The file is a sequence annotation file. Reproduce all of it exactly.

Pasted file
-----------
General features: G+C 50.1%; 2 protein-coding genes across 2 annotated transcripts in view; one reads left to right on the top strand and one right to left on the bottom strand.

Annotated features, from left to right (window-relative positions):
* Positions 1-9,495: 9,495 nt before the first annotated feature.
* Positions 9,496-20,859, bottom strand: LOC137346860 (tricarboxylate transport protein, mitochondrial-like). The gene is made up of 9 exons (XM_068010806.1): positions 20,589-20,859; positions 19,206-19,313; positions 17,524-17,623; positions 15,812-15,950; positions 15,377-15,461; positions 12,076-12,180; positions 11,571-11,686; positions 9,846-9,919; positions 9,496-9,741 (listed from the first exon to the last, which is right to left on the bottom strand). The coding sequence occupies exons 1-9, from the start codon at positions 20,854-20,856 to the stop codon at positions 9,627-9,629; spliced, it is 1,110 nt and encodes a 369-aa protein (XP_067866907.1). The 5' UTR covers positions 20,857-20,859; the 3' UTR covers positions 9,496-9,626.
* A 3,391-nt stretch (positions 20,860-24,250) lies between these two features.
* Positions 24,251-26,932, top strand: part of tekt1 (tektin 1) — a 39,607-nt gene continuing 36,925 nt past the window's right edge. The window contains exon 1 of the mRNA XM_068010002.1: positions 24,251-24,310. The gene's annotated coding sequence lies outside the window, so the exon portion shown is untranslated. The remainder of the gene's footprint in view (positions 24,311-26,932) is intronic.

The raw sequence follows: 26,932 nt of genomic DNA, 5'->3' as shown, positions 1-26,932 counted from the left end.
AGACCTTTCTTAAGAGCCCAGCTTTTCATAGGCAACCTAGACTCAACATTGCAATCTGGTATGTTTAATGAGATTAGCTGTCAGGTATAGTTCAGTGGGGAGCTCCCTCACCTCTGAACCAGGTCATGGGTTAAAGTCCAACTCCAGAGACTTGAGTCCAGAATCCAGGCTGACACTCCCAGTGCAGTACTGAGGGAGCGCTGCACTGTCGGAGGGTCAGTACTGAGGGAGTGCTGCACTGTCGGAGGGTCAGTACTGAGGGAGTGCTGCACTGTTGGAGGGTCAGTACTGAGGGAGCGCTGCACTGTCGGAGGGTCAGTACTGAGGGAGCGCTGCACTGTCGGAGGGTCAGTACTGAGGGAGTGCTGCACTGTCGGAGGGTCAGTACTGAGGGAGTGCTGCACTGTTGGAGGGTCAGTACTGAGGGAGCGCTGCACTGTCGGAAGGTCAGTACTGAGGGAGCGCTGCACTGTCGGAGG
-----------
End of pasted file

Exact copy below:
General features: G+C 50.1%; 2 protein-coding genes across 2 annotated transcripts in view; one reads left to right on the top strand and one right to left on the bottom strand.

Annotated features, from left to right (window-relative positions):
* Positions 1-9,495: 9,495 nt before the first annotated feature.
* Positions 9,496-20,859, bottom strand: LOC137346860 (tricarboxylate transport protein, mitochondrial-like). The gene is made up of 9 exons (XM_068010806.1): positions 20,589-20,859; positions 19,206-19,313; positions 17,524-17,623; positions 15,812-15,950; positions 15,377-15,461; positions 12,076-12,180; positions 11,571-11,686; positions 9,846-9,919; positions 9,496-9,741 (listed from the first exon to the last, which is right to left on the bottom strand). The coding sequence occupies exons 1-9, from the start codon at positions 20,854-20,856 to the stop codon at positions 9,627-9,629; spliced, it is 1,110 nt and encodes a 369-aa protein (XP_067866907.1). The 5' UTR covers positions 20,857-20,859; the 3' UTR covers positions 9,496-9,626.
* A 3,391-nt stretch (positions 20,860-24,250) lies between these two features.
* Positions 24,251-26,932, top strand: part of tekt1 (tektin 1) — a 39,607-nt gene continuing 36,925 nt past the window's right edge. The window contains exon 1 of the mRNA XM_068010002.1: positions 24,251-24,310. The gene's annotated coding sequence lies outside the window, so the exon portion shown is untranslated. The remainder of the gene's footprint in view (positions 24,311-26,932) is intronic.

The raw sequence follows: 26,932 nt of genomic DNA, 5'->3' as shown, positions 1-26,932 counted from the left end.
AGACCTTTCTTAAGAGCCCAGCTTTTCATAGGCAACCTAGACTCAACATTGCAATCTGGTATGTTTAATGAGATTAGCTGTCAGGTATAGTTCAGTGGGGAGCTCCCTCACCTCTGAACCAGGTCATGGGTTAAAGTCCAACTCCAGAGACTTGAGTCCAGAATCCAGGCTGACACTCCCAGTGCAGTACTGAGGGAGCGCTGCACTGTCGGAGGGTCAGTACTGAGGGAGTGCTGCACTGTCGGAGGGTCAGTACTGAGGGAGTGCTGCACTGTTGGAGGGTCAGTACTGAGGGAGCGCTGCACTGTCGGAGGGTCAGTACTGAGGGAGCGCTGCACTGTCGGAGGGTCAGTACTGAGGGAGTGCTGCACTGTCGGAGGGTCAGTACTGAGGGAGTGCTGCACTGTTGGAGGGTCAGTACTGAGGGAGCGCTGCACTGTCGGAAGGTCAGTACTGAGGGAGCGCTGCACTGTCGGAGG